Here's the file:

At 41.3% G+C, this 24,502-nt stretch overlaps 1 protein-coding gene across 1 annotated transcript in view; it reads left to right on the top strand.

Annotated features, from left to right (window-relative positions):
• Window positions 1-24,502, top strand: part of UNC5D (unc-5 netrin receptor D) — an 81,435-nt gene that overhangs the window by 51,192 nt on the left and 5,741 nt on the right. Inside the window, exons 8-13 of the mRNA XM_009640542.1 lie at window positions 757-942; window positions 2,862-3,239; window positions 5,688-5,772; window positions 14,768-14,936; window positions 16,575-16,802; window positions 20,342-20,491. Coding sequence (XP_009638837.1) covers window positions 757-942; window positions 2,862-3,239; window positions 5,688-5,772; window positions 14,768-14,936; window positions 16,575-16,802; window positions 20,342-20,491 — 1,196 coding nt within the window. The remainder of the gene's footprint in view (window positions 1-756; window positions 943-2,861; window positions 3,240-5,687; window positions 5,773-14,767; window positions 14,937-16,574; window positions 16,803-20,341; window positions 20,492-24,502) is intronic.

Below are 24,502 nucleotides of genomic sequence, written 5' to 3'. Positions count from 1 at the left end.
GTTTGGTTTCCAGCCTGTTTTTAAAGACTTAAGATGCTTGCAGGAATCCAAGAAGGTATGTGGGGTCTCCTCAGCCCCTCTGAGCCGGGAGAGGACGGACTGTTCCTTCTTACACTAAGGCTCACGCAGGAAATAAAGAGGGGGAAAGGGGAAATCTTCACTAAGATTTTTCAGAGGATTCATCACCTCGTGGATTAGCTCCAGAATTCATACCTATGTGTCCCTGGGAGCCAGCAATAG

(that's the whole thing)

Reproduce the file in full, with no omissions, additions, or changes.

At 41.3% G+C, this 24,502-nt stretch overlaps 1 protein-coding gene across 1 annotated transcript in view; it reads left to right on the top strand.

Annotated features, from left to right (window-relative positions):
• Window positions 1-24,502, top strand: part of UNC5D (unc-5 netrin receptor D) — an 81,435-nt gene that overhangs the window by 51,192 nt on the left and 5,741 nt on the right. Inside the window, exons 8-13 of the mRNA XM_009640542.1 lie at window positions 757-942; window positions 2,862-3,239; window positions 5,688-5,772; window positions 14,768-14,936; window positions 16,575-16,802; window positions 20,342-20,491. Coding sequence (XP_009638837.1) covers window positions 757-942; window positions 2,862-3,239; window positions 5,688-5,772; window positions 14,768-14,936; window positions 16,575-16,802; window positions 20,342-20,491 — 1,196 coding nt within the window. The remainder of the gene's footprint in view (window positions 1-756; window positions 943-2,861; window positions 3,240-5,687; window positions 5,773-14,767; window positions 14,937-16,574; window positions 16,803-20,341; window positions 20,492-24,502) is intronic.

Below are 24,502 nucleotides of genomic sequence, written 5' to 3'. Positions count from 1 at the left end.
GTTTGGTTTCCAGCCTGTTTTTAAAGACTTAAGATGCTTGCAGGAATCCAAGAAGGTATGTGGGGTCTCCTCAGCCCCTCTGAGCCGGGAGAGGACGGACTGTTCCTTCTTACACTAAGGCTCACGCAGGAAATAAAGAGGGGGAAAGGGGAAATCTTCACTAAGATTTTTCAGAGGATTCATCACCTCGTGGATTAGCTCCAGAATTCATACCTATGTGTCCCTGGGAGCCAGCAATAG